Microsoft Windows XP was is a basically stable operating system and many have argued that there isn’t much reason to upgrade if all you are doing is surfing the web and writing a few basic documents. That is broadly true until now as Microsoft will be stopping security updates.
But it’ll still work?
Yes it will, although the issue is that any holes it still has won’t be patched anymore for security issues. Granted many are quite obscure but the issue is that Windows 7 and 8 will have many of the same issues despite being ‘newer’ and you can reverse engineer their patches to find issues with Windows XP.
While your antivirus might be up to date this isn’t sufficient protection. In fact you may not be aware that it’s very simple to tell what Operating System you are using remotely (most websites can track this) and then give you a link which infects your machine. This doesn’t mean it will get infected but it’s a bit like having an open wound and not washing it or using a plaster.
Upgrade to Windows 7 or 8, or even Apple’s OSX?
Windows 7 will be the most familiar with pretty much everything in the same place and far less annoying than Windows Vista which popped up asking ‘are you sure you want to do this?’ every time you clicked on anything and is also present on many of the cheaper machines. This should be supported fully by Microsoft for the next 5 years or so, before which most hardware will give up.
By contrast Windows 8 is aimed at being both ‘normal desktop windows’ and a touch environment a bit like a tablet experience. Certainly Windows 8 needs to be on a touch-enabled machine as otherwise it’s a bit pointless and more likely to be annoying than useful. There is a learning curve here but given that most things are going touch at the moment it is probably a relatively safe route to take.
Apple have their latest incremental upgrade called Mavericks following their famously cat-named upgrades. It is a bigger jump from Windows to Apple but by all accounts a simpler/ more intuitive interface. Also expect to see more of their mobile operating system (iOS) appearing as time goes on and almost certainly touch, although that has been absent from current Apple laptops.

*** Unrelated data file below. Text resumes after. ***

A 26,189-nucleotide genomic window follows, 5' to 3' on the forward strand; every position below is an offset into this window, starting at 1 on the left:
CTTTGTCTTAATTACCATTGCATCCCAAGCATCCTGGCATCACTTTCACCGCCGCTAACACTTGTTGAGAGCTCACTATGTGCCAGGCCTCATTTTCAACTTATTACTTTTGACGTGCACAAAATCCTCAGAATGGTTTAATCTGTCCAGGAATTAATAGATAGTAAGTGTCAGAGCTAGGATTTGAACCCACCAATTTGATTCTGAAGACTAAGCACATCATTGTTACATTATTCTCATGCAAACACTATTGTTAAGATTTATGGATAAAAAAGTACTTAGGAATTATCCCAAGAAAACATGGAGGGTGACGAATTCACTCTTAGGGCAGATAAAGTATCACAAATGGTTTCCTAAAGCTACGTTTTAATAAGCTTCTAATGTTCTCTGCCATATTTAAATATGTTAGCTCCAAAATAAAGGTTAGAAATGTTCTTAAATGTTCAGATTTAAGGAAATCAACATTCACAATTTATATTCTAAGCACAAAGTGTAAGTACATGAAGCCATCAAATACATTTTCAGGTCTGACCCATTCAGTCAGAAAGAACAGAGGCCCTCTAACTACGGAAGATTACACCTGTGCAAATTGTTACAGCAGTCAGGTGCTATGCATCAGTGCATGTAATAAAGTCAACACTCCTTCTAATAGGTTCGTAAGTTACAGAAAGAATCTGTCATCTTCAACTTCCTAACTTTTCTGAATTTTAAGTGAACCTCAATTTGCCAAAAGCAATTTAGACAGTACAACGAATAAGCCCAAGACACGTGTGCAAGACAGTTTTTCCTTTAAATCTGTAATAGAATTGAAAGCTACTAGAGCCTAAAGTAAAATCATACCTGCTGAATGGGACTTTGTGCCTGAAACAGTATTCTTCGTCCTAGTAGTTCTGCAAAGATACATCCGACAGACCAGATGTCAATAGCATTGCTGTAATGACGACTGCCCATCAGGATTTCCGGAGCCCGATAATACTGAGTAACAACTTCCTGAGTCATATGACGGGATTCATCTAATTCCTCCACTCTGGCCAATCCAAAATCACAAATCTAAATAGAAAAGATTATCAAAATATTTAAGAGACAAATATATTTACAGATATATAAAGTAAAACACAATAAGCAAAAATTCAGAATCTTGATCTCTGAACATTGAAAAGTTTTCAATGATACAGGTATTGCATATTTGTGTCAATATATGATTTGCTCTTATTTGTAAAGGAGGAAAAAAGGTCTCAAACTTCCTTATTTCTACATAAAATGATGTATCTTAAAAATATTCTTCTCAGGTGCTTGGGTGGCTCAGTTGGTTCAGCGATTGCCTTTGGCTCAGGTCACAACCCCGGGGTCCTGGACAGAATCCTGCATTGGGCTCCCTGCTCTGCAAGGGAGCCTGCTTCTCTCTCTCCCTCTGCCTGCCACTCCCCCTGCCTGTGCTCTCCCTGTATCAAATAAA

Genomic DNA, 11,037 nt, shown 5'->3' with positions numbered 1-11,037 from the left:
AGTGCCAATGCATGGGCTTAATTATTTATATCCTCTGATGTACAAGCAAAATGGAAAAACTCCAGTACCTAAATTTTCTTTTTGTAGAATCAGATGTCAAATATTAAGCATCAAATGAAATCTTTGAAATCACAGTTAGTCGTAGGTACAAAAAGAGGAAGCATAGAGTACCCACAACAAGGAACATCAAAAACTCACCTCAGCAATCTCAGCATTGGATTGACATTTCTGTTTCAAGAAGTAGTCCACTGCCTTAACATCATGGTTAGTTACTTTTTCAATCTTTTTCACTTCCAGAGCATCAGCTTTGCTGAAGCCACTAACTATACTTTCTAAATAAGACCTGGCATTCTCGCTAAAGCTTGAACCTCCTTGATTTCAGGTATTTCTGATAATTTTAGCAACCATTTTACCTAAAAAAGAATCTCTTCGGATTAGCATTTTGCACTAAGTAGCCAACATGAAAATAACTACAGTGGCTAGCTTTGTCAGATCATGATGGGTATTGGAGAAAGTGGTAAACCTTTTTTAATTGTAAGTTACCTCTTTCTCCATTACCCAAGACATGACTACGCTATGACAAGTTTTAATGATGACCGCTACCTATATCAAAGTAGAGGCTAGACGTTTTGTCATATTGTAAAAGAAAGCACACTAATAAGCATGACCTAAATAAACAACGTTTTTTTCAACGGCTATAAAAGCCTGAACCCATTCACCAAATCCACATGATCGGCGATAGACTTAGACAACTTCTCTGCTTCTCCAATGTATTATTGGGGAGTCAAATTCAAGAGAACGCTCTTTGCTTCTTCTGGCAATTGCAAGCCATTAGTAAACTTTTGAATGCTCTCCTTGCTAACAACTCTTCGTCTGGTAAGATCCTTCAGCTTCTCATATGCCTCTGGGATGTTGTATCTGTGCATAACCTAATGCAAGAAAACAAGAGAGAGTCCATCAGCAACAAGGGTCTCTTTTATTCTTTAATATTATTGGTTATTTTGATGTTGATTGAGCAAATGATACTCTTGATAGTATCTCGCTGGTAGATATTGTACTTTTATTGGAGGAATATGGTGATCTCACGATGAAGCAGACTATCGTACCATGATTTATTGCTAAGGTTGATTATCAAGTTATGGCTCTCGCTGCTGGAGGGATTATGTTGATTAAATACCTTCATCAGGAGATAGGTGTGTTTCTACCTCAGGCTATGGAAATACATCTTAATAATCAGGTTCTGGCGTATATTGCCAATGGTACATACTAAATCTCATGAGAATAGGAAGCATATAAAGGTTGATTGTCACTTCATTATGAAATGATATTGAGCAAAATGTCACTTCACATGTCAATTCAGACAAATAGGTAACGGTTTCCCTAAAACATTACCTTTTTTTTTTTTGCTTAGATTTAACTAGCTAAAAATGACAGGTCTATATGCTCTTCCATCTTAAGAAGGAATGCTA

Get ready to buy in a month or two
September and October are interesting times in the computing industry in the run up to Christmas. It means two things: 1) new hardware displayed at the start of the year starts arriving in shops2) discounts on last year’s models but this year is even more interesting for three reasons:
- Windows 8.1 is out mid-October, which is basically the first ‘patch’ for Windows 8, bringing back the start button and generally fixing/improving the important things in Microsoft’s latest operating system
- Apple should be releasing its new iPhone and probably iPad, not to mention upgrades to it’s laptops and a significant visual overhaul on iOS which powers iPhones, iPads and iPods
- Intel Haswell-based hardware should be fully available, which makes a massive difference to battery life on laptops as well as general performance
You can read our thoughts on tips for buying technology and an excellent guide from The Verge on buying a laptop. Basically the right one depends on what you need it to do and your budget, treat it a bit like buying a car as the cheapest often is a false economy and you’ll be spending a lot of time with it.